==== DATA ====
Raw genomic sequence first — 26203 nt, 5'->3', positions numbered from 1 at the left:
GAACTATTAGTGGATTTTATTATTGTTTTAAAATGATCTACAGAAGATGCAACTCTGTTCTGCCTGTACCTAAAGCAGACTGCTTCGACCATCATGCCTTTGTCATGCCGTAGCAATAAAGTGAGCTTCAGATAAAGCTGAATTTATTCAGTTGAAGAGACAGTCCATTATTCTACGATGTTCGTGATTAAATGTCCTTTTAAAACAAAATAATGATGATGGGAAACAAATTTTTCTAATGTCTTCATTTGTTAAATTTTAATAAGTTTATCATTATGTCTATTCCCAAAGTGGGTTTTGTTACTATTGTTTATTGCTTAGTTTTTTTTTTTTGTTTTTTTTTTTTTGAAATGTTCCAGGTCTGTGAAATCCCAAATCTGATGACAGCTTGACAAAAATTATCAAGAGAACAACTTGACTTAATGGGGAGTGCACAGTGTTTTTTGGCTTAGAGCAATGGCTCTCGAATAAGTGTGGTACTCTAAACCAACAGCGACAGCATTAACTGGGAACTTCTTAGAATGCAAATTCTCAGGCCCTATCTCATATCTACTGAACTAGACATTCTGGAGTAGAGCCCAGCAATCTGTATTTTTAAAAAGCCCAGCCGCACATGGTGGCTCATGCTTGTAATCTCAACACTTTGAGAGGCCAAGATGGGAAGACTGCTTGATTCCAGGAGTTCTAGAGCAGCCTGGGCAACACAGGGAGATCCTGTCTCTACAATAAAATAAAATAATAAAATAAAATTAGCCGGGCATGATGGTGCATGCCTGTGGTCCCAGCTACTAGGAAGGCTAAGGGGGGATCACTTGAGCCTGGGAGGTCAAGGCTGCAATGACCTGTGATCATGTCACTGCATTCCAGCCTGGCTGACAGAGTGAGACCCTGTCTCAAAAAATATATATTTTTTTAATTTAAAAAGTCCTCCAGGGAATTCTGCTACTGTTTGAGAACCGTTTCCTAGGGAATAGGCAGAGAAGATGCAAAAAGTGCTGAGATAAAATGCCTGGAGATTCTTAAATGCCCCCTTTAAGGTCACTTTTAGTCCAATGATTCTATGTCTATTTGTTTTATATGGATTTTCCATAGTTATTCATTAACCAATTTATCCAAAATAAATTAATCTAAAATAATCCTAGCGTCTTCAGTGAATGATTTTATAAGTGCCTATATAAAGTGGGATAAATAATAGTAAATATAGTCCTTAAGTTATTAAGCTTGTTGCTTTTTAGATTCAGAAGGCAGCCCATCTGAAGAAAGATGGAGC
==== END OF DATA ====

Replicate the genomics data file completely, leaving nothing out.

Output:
Raw genomic sequence first — 26203 nt, 5'->3', positions numbered from 1 at the left:
GAACTATTAGTGGATTTTATTATTGTTTTAAAATGATCTACAGAAGATGCAACTCTGTTCTGCCTGTACCTAAAGCAGACTGCTTCGACCATCATGCCTTTGTCATGCCGTAGCAATAAAGTGAGCTTCAGATAAAGCTGAATTTATTCAGTTGAAGAGACAGTCCATTATTCTACGATGTTCGTGATTAAATGTCCTTTTAAAACAAAATAATGATGATGGGAAACAAATTTTTCTAATGTCTTCATTTGTTAAATTTTAATAAGTTTATCATTATGTCTATTCCCAAAGTGGGTTTTGTTACTATTGTTTATTGCTTAGTTTTTTTTTTTTGTTTTTTTTTTTTTGAAATGTTCCAGGTCTGTGAAATCCCAAATCTGATGACAGCTTGACAAAAATTATCAAGAGAACAACTTGACTTAATGGGGAGTGCACAGTGTTTTTTGGCTTAGAGCAATGGCTCTCGAATAAGTGTGGTACTCTAAACCAACAGCGACAGCATTAACTGGGAACTTCTTAGAATGCAAATTCTCAGGCCCTATCTCATATCTACTGAACTAGACATTCTGGAGTAGAGCCCAGCAATCTGTATTTTTAAAAAGCCCAGCCGCACATGGTGGCTCATGCTTGTAATCTCAACACTTTGAGAGGCCAAGATGGGAAGACTGCTTGATTCCAGGAGTTCTAGAGCAGCCTGGGCAACACAGGGAGATCCTGTCTCTACAATAAAATAAAATAATAAAATAAAATTAGCCGGGCATGATGGTGCATGCCTGTGGTCCCAGCTACTAGGAAGGCTAAGGGGGGATCACTTGAGCCTGGGAGGTCAAGGCTGCAATGACCTGTGATCATGTCACTGCATTCCAGCCTGGCTGACAGAGTGAGACCCTGTCTCAAAAAATATATATTTTTTTAATTTAAAAAGTCCTCCAGGGAATTCTGCTACTGTTTGAGAACCGTTTCCTAGGGAATAGGCAGAGAAGATGCAAAAAGTGCTGAGATAAAATGCCTGGAGATTCTTAAATGCCCCCTTTAAGGTCACTTTTAGTCCAATGATTCTATGTCTATTTGTTTTATATGGATTTTCCATAGTTATTCATTAACCAATTTATCCAAAATAAATTAATCTAAAATAATCCTAGCGTCTTCAGTGAATGATTTTATAAGTGCCTATATAAAGTGGGATAAATAATAGTAAATATAGTCCTTAAGTTATTAAGCTTGTTGCTTTTTAGATTCAGAAGGCAGCCCATCTGAAGAAAGATGGAGC